Imagine a company deciding to change its sales compensation plan. Rather than providing incentives for salespeople who achieve difficult quotas, it instead implements a sliding commission rate that declines as sales increase. The most talented salespeople would be the most severely impacted and human nature being what it is, they would certainly reduce their efforts accordingly. Business would decline.
The U.S. government is currently debating whether or not allowing expiration of the Bush tax cuts for high-earning individuals will reduce their incentive to spend. This, though, should be a relatively minor concern. The real problem is the reduced incentive to produce. I remember a friend of my father’s who was a renowned surgeon during the period of 70% top marginal tax rates. He would only work 6 months of the year – saying he refused to work for 30% of his money.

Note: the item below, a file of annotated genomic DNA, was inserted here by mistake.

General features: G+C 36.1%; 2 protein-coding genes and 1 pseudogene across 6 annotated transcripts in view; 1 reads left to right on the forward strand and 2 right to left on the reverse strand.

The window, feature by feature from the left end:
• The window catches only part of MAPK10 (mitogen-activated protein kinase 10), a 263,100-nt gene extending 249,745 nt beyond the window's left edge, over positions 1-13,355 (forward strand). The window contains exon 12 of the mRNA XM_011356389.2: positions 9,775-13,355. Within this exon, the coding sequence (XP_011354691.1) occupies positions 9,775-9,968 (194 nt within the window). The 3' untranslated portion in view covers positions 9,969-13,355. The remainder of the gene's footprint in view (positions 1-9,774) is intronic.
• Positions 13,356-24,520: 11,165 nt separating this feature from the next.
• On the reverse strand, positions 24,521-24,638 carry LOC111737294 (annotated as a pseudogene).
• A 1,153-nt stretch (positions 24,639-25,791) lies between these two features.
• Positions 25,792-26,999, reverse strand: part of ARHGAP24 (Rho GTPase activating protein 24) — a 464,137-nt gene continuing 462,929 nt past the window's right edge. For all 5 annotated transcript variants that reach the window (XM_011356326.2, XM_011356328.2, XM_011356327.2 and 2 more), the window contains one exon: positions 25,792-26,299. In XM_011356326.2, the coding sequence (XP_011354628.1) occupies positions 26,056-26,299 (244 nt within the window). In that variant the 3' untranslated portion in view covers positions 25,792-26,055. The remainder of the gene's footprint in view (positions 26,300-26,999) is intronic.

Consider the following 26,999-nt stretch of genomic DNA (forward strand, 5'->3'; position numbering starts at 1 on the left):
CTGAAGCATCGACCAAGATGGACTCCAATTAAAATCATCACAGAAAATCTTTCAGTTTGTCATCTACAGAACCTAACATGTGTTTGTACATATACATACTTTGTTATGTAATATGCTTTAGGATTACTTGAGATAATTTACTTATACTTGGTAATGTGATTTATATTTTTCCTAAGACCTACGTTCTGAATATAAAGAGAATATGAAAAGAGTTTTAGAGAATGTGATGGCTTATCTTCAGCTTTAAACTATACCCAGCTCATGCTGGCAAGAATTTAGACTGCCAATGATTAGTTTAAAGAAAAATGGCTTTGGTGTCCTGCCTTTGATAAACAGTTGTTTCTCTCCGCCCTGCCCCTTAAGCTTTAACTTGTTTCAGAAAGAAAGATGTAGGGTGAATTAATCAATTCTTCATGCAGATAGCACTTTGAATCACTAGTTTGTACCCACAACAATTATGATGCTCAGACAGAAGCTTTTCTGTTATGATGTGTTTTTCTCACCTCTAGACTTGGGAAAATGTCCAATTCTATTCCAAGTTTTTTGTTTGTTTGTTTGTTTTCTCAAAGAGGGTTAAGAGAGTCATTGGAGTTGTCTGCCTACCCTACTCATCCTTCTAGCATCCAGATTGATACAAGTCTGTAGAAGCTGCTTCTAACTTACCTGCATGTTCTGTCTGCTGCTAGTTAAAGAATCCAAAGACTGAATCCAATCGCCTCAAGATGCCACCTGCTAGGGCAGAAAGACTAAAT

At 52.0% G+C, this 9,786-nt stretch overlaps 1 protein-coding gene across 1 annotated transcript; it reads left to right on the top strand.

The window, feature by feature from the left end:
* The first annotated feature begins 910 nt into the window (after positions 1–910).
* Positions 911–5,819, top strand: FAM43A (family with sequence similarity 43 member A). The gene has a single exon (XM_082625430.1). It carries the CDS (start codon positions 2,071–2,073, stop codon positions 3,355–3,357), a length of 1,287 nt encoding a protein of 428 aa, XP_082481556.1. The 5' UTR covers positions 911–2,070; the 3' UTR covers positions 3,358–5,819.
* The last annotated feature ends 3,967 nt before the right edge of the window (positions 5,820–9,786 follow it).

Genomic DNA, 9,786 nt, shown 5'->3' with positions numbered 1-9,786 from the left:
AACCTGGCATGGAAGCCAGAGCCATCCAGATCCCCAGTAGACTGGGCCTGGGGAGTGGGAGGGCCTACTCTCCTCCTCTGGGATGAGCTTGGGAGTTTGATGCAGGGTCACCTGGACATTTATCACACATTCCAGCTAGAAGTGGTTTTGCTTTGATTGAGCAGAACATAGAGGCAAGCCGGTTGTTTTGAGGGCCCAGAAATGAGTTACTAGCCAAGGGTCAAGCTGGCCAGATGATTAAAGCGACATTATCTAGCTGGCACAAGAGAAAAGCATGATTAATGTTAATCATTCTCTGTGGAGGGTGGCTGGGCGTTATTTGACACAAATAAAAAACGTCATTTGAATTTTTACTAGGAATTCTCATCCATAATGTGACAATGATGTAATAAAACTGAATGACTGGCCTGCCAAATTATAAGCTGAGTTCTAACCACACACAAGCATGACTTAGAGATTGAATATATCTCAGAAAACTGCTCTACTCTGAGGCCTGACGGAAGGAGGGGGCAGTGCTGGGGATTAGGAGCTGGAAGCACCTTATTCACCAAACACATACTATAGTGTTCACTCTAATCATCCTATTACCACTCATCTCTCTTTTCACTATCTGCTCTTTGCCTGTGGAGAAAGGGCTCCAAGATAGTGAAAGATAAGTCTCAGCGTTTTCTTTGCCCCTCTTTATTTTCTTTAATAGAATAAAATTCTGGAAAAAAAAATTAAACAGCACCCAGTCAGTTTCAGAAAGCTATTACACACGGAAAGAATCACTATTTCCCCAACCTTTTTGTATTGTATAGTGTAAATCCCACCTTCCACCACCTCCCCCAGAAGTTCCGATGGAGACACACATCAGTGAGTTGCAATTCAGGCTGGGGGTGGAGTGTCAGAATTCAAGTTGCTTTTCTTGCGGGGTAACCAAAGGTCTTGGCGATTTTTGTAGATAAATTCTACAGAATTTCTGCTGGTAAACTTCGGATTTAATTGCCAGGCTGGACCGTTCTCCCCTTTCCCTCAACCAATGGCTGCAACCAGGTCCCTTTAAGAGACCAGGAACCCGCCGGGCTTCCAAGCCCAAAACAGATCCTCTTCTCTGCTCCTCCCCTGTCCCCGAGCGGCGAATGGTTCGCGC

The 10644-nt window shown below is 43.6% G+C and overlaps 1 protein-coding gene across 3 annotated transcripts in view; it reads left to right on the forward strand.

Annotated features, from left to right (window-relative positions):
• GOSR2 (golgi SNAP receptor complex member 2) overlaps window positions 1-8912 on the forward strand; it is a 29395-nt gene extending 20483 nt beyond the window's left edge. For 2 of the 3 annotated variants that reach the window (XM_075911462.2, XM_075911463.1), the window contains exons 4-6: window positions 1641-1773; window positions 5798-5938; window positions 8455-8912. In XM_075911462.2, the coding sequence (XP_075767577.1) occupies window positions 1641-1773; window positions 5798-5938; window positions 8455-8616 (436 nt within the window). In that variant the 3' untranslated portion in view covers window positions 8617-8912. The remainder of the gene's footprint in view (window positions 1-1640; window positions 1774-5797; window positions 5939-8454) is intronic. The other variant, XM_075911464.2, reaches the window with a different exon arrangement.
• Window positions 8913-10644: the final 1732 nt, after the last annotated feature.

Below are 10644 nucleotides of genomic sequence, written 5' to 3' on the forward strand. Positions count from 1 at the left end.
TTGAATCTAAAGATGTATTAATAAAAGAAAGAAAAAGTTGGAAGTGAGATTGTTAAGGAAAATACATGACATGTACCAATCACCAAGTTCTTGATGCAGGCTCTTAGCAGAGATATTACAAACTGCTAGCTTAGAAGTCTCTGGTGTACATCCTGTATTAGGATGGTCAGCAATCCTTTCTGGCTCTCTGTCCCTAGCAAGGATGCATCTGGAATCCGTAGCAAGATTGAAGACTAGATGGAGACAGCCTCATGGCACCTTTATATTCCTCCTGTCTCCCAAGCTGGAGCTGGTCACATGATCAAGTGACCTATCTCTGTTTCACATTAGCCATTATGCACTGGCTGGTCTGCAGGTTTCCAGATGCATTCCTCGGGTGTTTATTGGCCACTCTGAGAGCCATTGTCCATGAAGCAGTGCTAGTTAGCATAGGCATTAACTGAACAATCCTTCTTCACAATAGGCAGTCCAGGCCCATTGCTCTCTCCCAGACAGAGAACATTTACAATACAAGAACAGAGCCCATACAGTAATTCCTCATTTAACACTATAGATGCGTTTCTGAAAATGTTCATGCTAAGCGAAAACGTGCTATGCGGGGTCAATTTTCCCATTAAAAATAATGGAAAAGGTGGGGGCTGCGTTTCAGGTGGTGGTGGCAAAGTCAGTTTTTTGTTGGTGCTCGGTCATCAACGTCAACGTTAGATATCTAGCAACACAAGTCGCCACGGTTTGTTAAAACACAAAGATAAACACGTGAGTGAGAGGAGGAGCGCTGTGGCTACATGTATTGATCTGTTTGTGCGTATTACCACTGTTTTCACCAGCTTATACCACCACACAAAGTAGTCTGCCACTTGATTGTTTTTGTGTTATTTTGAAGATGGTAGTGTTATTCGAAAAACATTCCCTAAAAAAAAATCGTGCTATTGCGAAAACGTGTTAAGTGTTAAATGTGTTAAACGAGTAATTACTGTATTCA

The taxpayers targeted by the current administration are the ones most instrumental to our economic success. Many of them are small business owners and, particularly in a credit challenged economy, need their profits in order to facilitate growth. Taxing away earnings leaves the owners with both less incentive and less ability to continue to invest in their companies. Small business is the primary driver of employment; meaning that the higher tax rates will continue to thwart economic progress.